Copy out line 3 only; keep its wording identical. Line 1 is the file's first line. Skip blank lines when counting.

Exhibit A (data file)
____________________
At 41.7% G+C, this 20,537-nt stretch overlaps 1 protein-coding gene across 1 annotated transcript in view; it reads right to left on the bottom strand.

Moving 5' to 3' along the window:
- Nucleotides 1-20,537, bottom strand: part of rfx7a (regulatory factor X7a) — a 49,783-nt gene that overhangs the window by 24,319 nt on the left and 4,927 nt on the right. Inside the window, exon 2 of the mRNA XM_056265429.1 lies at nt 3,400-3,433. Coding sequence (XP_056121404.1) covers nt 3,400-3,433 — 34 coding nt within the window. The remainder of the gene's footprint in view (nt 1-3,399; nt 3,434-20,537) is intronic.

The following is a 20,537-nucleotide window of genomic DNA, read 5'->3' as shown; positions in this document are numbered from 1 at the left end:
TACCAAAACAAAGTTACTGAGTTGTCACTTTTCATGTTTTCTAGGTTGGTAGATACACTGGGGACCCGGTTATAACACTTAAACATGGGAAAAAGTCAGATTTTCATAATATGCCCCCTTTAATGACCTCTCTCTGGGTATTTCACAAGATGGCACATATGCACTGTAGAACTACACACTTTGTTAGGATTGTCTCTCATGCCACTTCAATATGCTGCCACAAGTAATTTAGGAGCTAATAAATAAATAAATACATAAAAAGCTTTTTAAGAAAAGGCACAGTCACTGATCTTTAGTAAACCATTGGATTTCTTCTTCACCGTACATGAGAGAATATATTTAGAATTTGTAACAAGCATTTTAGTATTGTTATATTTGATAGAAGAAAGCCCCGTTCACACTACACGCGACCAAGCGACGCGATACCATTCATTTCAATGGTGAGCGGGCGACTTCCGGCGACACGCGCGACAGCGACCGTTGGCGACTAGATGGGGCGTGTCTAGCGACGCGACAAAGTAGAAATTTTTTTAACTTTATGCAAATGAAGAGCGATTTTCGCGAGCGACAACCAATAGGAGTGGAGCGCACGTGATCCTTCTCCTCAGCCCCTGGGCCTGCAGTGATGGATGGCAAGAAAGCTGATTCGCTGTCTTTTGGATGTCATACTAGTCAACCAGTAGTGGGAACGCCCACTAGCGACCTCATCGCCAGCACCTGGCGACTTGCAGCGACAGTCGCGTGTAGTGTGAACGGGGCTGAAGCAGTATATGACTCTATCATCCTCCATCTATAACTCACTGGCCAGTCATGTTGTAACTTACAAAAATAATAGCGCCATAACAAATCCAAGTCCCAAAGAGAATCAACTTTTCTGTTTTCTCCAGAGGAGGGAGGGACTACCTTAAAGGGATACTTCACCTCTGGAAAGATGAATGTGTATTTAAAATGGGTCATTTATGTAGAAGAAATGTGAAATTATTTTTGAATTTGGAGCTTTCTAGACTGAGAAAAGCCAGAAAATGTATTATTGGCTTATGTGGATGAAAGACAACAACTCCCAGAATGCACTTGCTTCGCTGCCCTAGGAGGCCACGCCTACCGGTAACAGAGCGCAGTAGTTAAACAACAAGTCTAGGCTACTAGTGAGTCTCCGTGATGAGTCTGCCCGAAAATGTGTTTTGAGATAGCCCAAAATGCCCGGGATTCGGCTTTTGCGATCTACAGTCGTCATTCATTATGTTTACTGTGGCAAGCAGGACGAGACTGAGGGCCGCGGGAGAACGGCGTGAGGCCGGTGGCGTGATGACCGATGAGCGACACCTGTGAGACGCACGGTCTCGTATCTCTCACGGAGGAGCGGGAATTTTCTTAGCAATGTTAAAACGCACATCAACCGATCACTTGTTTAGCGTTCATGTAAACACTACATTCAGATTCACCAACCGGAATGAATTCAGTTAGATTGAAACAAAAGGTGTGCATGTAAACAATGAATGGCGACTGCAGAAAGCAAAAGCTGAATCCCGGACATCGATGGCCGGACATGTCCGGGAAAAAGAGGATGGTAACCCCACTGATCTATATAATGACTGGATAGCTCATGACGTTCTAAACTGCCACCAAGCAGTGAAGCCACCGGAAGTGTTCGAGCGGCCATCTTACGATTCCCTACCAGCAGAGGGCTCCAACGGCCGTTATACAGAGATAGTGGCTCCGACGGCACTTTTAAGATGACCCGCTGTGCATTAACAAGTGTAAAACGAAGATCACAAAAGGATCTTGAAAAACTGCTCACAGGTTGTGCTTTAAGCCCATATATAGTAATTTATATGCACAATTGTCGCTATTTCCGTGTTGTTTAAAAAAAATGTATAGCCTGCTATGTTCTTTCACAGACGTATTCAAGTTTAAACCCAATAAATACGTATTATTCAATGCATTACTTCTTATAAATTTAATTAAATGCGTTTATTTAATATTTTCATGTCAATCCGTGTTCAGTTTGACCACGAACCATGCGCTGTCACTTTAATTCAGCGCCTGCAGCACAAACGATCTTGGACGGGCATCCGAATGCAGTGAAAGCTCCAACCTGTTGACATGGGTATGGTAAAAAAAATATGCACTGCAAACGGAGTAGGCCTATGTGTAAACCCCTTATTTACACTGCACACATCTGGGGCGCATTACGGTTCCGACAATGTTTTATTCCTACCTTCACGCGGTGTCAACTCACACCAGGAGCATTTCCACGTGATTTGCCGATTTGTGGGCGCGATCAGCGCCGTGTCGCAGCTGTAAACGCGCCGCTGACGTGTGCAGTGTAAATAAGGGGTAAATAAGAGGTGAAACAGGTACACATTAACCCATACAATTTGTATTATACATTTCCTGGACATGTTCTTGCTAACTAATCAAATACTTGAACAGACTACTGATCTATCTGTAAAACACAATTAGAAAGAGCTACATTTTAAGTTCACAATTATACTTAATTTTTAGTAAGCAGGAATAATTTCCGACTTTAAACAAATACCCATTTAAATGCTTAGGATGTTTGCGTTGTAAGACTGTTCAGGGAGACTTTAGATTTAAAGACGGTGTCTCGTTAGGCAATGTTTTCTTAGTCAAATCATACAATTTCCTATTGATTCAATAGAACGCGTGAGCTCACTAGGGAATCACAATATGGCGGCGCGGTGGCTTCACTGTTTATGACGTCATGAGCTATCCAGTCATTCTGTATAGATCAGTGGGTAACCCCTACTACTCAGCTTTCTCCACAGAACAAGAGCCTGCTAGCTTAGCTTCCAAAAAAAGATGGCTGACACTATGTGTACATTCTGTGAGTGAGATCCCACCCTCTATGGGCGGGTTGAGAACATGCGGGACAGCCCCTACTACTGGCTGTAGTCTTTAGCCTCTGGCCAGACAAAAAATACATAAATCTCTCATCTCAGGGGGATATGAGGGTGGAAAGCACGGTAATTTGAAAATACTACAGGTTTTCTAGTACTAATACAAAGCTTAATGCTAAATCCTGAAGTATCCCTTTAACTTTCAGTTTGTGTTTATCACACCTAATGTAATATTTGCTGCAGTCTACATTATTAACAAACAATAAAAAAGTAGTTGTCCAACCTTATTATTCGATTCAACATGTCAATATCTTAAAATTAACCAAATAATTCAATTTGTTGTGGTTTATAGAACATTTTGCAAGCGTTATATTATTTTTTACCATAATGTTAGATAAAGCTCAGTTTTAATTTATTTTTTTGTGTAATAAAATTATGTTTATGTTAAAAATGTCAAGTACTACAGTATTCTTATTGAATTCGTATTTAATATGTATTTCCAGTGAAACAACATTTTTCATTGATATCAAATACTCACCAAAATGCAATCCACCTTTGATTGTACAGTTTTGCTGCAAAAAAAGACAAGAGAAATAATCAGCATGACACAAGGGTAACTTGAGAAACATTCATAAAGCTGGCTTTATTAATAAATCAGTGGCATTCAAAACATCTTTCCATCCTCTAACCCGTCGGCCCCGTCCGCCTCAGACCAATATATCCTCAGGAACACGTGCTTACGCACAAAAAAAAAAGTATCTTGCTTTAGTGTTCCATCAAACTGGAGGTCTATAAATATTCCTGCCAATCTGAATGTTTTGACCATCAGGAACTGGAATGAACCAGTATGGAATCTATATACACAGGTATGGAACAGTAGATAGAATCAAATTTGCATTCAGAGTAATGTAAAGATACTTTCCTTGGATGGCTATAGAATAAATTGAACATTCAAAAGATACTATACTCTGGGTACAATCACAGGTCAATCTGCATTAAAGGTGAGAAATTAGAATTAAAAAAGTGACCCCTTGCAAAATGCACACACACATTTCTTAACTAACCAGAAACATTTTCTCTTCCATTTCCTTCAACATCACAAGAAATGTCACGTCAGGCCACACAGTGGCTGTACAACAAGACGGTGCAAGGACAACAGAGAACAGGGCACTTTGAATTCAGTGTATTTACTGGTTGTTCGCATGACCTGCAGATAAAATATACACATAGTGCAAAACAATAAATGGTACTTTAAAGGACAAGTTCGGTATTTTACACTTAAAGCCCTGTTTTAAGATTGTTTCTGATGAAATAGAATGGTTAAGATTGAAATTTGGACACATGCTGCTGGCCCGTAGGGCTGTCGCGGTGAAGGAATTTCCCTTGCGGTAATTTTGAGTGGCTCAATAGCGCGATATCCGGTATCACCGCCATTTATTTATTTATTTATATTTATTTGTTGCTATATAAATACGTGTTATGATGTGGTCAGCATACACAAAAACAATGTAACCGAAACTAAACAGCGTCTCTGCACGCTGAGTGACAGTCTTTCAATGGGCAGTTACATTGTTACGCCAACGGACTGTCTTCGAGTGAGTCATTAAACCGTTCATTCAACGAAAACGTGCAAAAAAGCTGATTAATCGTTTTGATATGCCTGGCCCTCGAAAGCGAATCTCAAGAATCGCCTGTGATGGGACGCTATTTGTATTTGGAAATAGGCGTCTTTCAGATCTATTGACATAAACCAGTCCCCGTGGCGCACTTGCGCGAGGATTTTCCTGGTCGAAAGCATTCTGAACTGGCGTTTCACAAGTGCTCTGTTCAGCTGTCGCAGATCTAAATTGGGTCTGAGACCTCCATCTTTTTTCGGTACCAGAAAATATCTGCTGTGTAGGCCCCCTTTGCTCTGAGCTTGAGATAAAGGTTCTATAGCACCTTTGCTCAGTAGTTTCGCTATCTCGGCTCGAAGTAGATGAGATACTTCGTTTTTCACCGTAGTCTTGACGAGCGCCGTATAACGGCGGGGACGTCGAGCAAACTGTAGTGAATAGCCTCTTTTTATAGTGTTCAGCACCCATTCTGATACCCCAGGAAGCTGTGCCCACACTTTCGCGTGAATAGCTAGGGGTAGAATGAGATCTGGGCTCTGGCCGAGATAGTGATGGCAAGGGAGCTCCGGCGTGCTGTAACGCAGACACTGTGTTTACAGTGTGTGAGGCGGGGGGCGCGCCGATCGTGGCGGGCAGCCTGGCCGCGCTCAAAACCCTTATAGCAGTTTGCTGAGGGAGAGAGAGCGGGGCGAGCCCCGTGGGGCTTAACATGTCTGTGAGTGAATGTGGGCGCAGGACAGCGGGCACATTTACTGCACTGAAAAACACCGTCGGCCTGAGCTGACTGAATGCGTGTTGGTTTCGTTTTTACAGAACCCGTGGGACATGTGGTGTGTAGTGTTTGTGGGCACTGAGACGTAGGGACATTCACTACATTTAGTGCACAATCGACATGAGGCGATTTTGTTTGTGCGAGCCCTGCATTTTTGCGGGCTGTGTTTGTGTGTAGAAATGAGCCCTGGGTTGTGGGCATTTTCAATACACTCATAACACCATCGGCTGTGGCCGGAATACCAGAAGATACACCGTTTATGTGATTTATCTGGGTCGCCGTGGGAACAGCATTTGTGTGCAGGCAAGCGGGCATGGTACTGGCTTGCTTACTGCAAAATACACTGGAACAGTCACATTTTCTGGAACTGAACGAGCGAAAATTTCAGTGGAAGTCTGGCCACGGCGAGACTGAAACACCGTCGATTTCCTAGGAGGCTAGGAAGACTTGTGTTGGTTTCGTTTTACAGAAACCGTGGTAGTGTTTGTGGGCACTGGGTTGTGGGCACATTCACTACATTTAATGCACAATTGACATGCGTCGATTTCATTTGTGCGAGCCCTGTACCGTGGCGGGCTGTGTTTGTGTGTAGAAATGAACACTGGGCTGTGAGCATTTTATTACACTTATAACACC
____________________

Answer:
- Nucleotides 1-20,537, bottom strand: part of rfx7a (regulatory factor X7a) — a 49,783-nt gene that overhangs the window by 24,319 nt on the left and 4,927 nt on the right. Inside the window, exon 2 of the mRNA XM_056265429.1 lies at nt 3,400-3,433. Coding sequence (XP_056121404.1) covers nt 3,400-3,433 — 34 coding nt within the window. The remainder of the gene's footprint in view (nt 1-3,399; nt 3,434-20,537) is intronic.